Ssemakula v Serunjogi (Civil Suit No. 187 of 2012) [2013] UGHCLD 46 (27 May 2013)




CIVIL SUIT NO. 187 OF 2012





1.0 Introduction

    1. The plaintiff through his joint lawyers M/s Kaweesa & Co. Advocates and Fitz Patrick Furah & Co. Advocates brought this suit against defendant. The defendant through Hamidah K. Associated Advocates filed a written statement of defence.

    1. On 18th April, 2012 when this case came up for scheduling conference counsel for the defendant raised the following preliminary objections:-

1.2:1 That the plaint does not disclose a cause a cause of action against the defendant.

1.2.2 That the suit is statute barred by Limitation Act.

2. Facts of the case/suit

The plaintiff instituted the suit against the defendant for recovery of land, cancellation of the defendant’s title as registered proprietor of land comprised in Kibuga Block 8, plot 234 Mengo, and registration of the plaintiff as owner thereof, a permanent injunction, general damages and costs of the suit.

The plaintiff claims that the late Alegizane (Alexander) Mudembuga, K. Ndugwa was the registered owner of the land comprised in Kibuga Block 8, plot 234 Mengo and by Will dated 1957, he bequeathed the said land to the late Lawulensio Mukiibi. Letters of Administration to the estate of the late Alegizane Mudembuga K. Ndugwa were allegedly granted to Alekizande Katende Ndugwa who died before transferring the said land to the late Lawulensio Mukiibi. The administrator of the estate of the late Alekizande Katende Ndugwa allegedly signed transfer forms in favour of the late Luwulensio Mukiibi who died before registering the said transfer. The plaintiff as administrator of the estate of the late Lawulensio Mukiibi attended the registry to effect the transfer into his name and found that the land was registered in the defendant’s name.

3. Issues framed by parties to this suit.

From the above raised preliminary objections raised by Counsel for the defendant, the following issues were framed by the parties:-

3.1 Whether the plaint discloses a cause of action against the defendant.

3.2 Whether this suit is time barred.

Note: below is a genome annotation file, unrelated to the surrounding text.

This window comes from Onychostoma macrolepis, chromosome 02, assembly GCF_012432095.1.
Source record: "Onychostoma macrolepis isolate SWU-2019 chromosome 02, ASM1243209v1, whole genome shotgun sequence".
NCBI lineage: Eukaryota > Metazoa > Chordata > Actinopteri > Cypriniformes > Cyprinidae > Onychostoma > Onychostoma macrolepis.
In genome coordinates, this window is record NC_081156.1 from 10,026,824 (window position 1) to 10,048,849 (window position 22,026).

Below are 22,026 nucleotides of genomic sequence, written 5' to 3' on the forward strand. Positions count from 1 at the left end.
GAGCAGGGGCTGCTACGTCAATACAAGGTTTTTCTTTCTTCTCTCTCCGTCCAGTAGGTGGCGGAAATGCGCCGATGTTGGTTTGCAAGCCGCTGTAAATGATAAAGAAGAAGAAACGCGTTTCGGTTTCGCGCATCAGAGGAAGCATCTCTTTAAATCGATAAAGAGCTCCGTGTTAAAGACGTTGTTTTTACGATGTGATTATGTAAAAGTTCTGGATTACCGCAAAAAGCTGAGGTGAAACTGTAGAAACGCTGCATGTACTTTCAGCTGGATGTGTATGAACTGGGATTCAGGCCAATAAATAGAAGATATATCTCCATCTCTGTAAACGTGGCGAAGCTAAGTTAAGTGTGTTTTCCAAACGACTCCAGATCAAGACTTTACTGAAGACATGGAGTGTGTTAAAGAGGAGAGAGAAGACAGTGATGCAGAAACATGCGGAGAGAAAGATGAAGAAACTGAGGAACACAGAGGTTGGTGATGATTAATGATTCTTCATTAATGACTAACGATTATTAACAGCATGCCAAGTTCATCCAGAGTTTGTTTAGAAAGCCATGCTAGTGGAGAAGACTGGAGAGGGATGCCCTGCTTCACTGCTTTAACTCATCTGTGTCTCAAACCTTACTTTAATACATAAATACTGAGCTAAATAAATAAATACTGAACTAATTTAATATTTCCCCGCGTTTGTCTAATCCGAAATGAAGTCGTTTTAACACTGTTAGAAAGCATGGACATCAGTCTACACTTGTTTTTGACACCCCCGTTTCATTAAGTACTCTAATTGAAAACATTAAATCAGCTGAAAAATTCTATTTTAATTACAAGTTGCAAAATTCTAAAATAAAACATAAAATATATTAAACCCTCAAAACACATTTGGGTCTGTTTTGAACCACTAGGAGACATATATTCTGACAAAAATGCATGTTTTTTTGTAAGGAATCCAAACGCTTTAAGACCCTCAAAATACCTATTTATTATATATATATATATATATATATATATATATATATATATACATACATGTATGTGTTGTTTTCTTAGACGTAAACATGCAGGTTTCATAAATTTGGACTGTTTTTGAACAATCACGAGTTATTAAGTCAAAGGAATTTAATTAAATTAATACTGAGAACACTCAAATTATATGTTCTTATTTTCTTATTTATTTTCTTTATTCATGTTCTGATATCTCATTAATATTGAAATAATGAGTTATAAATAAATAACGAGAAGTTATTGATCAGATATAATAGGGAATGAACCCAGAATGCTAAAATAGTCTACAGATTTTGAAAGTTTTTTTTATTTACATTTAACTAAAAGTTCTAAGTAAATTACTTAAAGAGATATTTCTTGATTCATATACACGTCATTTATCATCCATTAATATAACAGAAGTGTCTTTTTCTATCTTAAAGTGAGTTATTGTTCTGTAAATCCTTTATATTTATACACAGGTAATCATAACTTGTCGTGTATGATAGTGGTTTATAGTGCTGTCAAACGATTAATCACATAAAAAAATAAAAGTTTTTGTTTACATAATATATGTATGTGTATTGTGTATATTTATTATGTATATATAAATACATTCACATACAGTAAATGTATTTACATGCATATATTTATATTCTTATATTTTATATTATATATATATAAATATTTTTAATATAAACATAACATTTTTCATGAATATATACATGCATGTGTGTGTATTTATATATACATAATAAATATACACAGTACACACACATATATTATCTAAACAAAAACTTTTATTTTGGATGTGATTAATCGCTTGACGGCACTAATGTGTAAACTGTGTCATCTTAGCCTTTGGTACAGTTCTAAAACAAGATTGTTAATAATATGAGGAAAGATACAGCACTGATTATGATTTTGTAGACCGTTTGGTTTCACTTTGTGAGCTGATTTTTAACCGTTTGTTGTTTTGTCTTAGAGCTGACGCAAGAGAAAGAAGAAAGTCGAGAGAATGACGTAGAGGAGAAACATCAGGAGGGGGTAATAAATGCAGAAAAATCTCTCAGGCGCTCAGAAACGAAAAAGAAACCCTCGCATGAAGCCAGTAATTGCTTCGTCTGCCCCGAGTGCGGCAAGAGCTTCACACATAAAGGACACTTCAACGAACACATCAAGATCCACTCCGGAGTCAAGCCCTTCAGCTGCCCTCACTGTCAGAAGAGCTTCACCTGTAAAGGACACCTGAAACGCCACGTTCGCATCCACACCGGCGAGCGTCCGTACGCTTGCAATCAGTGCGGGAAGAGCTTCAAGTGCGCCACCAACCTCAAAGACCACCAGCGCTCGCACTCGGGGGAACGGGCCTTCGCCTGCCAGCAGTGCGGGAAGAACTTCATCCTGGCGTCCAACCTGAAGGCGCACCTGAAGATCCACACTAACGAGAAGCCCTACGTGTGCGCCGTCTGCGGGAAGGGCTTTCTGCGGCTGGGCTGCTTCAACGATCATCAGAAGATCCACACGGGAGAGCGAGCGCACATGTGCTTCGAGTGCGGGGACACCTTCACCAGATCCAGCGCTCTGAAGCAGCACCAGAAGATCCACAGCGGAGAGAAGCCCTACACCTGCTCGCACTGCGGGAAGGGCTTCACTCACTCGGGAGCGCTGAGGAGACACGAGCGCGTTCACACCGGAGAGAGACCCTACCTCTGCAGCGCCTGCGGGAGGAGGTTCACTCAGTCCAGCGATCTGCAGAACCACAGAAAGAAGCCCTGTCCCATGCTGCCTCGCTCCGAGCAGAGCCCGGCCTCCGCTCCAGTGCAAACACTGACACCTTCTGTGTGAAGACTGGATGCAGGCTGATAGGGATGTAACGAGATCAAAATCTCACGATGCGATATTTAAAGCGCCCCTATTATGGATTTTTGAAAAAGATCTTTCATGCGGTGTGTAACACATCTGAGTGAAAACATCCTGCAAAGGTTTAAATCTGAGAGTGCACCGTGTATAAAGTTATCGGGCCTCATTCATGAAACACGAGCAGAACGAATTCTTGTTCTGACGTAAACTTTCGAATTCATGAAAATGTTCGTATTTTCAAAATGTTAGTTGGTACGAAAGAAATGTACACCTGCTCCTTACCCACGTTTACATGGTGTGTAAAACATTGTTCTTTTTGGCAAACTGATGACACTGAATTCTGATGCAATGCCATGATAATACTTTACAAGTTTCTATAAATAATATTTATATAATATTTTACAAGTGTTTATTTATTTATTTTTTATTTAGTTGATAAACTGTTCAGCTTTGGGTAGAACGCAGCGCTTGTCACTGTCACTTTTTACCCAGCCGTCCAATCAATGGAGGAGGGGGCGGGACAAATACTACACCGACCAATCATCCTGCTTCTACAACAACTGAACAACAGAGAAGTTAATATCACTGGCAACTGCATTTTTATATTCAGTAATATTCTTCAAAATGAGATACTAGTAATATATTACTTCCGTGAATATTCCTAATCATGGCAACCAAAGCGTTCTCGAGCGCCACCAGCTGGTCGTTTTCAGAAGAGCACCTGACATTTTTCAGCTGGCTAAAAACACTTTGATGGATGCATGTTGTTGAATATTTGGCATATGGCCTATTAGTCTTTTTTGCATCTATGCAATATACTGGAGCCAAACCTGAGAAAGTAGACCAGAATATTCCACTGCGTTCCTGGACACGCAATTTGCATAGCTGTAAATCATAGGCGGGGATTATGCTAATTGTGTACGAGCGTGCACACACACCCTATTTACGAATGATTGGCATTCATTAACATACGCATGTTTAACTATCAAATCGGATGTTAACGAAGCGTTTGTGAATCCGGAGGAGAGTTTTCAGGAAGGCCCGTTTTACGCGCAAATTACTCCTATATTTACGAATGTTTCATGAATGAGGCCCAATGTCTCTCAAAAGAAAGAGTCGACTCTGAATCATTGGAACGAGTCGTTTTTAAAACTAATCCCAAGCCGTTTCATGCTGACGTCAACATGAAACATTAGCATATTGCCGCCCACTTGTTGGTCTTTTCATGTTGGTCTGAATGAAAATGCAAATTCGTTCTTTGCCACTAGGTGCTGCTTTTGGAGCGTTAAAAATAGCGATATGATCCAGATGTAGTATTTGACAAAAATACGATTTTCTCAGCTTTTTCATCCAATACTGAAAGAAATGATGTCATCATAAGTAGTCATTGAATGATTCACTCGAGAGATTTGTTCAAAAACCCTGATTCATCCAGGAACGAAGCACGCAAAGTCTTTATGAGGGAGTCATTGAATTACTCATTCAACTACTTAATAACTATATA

4. Resolution of the preliminary objections by court.

4.1 Issue no.1: Whether the suit discloses a cause of action.

A cause of action is disclosed when it is shown that the plaintiff had right, and that right was violated, resulting into damages and the defendant is liable.

The decision in Tororo Cement Co.Ltd vs Frokina International Ltd; Civil Appeal No. 21 of 2001 laid down the three essential elements to support of a cause of action:

  1. The plaintiff enjoyed a right.

  2. The right has been violated.

  3. The defendant is liable.

In the instant case the plaintiff alleges that the land in question belonged to his late father Lawulensio Mukiibi as per translated Will in paragraph 5 of the plaint.

Under Section 180 and 192 of the Succession Act Cap. 162, the administrator or the executor of a deceased person is his legal representative and is entitled to all rights including suing on behalf of the deceased. Moreso, under Section 25 of the Succession Cap. 162 an administrator is a trustee who holds property on behalf of all beneficiaries.

Counsel for the defendant submitted that the plaintiff has no right/locus in his own capacity to bring a suit to recover what belongs to the estate where there is an appointed administer and has instead brought present suit in his own right not as an administrator of the estate of the late Lawulensio Mukiibi.

Counsel for the defendant concluded by submitting that, therefore the plaintiff has no right or locus to sue in his own capacity. That it is their submissions that the plaint is incurably defective and should thus be struck of the record and the entire suit be dismissed with costs for failure to disclose of a cause of action.

Counsel for the plaintiff does not agree. He submitted that the plaint discloses a cause of action against the defendant. He prayed that the 1st preliminary objection be dismissed.

In Cooke vs Gull LR 8E.P 116 and in Read vs Brown 22 QBD P.31, a cause of action was defined as every fact which is material to be proved to enable the plaintiff succeed or every fact which if denied, the plaintiff must prove in order to obtain judgment. A perusal of the plaint shows that the plaintiff has pleaded all relevant facts to show that he has a cause of action against the defendant.

In paragraph 4 of the plaint, the plaintiff pleaded that the suit land belonged to the late Aligizane Muddembuga K. Ndugwa who by his will dated 14th December, 1957 bequeathed the same to the late Lawulensio Mukiibi the father of the plaintiff. This means that Lawulensio Mukiibi became the equitable owner of the suit land. Before he could be registered as the proprietor thereof he passed on. The plaintiff then acquired Letters of administration to his estate on 7th July, 2004. See annexture ‘B’ to the plaint.